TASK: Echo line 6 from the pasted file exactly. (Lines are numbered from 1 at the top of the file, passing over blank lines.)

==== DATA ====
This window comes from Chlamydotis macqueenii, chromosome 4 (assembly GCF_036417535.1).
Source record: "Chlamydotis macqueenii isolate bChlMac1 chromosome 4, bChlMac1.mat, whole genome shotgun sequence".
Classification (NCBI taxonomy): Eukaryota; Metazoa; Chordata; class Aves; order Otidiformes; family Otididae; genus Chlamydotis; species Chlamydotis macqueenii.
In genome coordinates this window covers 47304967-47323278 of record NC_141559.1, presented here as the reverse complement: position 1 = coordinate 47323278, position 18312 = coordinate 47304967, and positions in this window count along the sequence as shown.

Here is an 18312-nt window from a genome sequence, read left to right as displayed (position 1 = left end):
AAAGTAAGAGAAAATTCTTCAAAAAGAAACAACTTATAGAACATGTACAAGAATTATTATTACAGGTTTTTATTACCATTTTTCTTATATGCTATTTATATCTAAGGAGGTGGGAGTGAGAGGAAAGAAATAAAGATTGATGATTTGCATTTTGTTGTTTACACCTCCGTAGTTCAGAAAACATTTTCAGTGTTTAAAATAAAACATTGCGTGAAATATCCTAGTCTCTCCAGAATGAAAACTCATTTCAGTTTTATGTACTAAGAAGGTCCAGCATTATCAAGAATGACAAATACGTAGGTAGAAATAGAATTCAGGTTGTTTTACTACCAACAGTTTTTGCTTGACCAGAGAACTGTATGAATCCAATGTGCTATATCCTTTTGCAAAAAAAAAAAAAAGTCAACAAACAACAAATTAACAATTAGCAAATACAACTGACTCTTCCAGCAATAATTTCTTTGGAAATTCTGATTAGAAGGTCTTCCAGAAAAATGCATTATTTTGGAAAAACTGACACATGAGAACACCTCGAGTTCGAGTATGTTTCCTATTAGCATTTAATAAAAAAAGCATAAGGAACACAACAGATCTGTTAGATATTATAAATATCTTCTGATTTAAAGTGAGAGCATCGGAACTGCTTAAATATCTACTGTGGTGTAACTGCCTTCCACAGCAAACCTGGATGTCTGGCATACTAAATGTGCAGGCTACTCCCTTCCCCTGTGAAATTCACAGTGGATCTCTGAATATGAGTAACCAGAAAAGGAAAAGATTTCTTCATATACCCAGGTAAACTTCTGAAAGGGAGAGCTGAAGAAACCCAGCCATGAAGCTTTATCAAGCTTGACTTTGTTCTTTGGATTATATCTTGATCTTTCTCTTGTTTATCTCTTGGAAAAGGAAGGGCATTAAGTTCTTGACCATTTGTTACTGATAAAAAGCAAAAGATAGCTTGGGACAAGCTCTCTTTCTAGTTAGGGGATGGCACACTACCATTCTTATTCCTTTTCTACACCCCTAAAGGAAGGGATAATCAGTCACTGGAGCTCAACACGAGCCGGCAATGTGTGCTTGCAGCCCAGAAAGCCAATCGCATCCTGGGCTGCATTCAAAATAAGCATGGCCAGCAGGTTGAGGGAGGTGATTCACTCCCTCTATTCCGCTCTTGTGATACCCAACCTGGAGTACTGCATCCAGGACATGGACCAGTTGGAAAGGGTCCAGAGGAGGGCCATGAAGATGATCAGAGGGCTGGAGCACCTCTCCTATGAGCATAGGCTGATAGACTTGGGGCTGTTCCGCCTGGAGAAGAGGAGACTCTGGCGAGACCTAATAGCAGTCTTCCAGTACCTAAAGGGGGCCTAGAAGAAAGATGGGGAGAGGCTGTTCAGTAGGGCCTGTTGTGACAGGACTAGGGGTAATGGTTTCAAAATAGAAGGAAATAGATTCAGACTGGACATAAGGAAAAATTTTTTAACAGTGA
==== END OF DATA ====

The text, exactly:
AAAGTAAGAGAAAATTCTTCAAAAAGAAACAACTTATAGAACATGTACAAGAATTATTATTACAGGTTTTTATTACCATTTTTCTTATATGCTATTTATATCTAAGGAGGTGGGAGTGAGAGGAAAGAAATAAAGATTGATGATTTGCATTTTGTTGTTTACACCTCCGTAGTTCAGAAAACATTTTCAGTGTTTAAAATAAAACATTGCGTGAAATATCCTAGTCTCTCCAGAATGAAAACTCATTTCAGTTTTATGTACTAAGAAGGTCCAGCATTATCAAGAATGACAAATACGTAGGTAGAAATAGAATTCAGGTTGTTTTACTACCAACAGTTTTTGCTTGACCAGAGAACTGTATGAATCCAATGTGCTATATCCTTTTGCAAAAAAAAAAAAAAGTCAACAAACAACAAATTAACAATTAGCAAATACAACTGACTCTTCCAGCAATAATTTCTTTGGAAATTCTGATTAGAAGGTCTTCCAGAAAAATGCATTATTTTGGAAAAACTGACACATGAGAACACCTCGAGTTCGAGTATGTTTCCTATTAGCATTTAATAAAAAAAGCATAAGGAACACAACAGATCTGTTAGATATTATAAATATCTTCTGATTTAAAGTGAGAGCATCGGAACTGCTTAAATATCTACTGTGGTGTAACTGCCTTCCACAGCAAACCTGGATGTCTGGCATACTAAATGTGCAGGCTACTCCCTTCCCCTGTGAAATTCACAGTGGATCTCTGAATATGAGTAACCAGAAAAGGAAAAGATTTCTTCATATACCCAGGTAAACTTCTGAAAGGGAGAGCTGAAGAAACCCAGCCATGAAGCTTTATCAAGCTTGACTTTGTTCTTTGGATTATATCTTGATCTTTCTCTTGTTTATCTCTTGGAAAAGGAAGGGCATTAAGTTCTTGACCATTTGTTACTGATAAAAAGCAAAAGATAGCTTGGGACAAGCTCTCTTTCTAGTTAGGGGATGGCACACTACCATTCTTATTCCTTTTCTACACCCCTAAAGGAAGGGATAATCAGTCACTGGAGCTCAACACGAGCCGGCAATGTGTGCTTGCAGCCCAGAAAGCCAATCGCATCCTGGGCTGCATTCAAAATAAGCATGGCCAGCAGGTTGAGGGAGGTGATTCACTCCCTCTATTCCGCTCTTGTGATACCCAACCTGGAGTACTGCATCCAGGACATGGACCAGTTGGAAAGGGTCCAGAGGAGGGCCATGAAGATGATCAGAGGGCTGGAGCACCTCTCCTATGAGCATAGGCTGATAGACTTGGGGCTGTTCCGCCTGGAGAAGAGGAGACTCTGGCGAGACCTAATAGCAGTCTTCCAGTACCTAAAGGGGGCCTAGAAGAAAGATGGGGAGAGGCTGTTCAGTAGGGCCTGTTGTGACAGGACTAGGGGTAATGGTTTCAAAATAGAAGGAAATAGATTCAGACTGGACATAAGGAAAAATTTTTTAACAGTGA